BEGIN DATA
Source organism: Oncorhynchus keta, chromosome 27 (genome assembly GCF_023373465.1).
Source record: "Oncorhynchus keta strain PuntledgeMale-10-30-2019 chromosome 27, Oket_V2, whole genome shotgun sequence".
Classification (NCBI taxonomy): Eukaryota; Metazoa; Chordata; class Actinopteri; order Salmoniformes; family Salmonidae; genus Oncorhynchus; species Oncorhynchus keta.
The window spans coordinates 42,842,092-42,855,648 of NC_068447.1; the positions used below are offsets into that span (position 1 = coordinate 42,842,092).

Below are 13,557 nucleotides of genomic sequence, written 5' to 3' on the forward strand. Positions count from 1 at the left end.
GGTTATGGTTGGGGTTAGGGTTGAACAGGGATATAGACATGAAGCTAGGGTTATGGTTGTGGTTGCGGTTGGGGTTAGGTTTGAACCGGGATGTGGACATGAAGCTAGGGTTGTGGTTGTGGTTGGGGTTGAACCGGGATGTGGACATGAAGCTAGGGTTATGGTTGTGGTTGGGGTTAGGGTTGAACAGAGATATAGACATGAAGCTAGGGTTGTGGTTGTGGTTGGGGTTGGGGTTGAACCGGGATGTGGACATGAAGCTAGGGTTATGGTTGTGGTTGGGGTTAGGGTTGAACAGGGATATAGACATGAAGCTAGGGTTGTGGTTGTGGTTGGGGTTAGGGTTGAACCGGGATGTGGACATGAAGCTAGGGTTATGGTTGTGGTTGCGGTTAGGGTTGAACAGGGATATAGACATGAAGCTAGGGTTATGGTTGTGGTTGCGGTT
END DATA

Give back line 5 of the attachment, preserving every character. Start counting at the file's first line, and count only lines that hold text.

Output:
Below are 13,557 nucleotides of genomic sequence, written 5' to 3' on the forward strand. Positions count from 1 at the left end.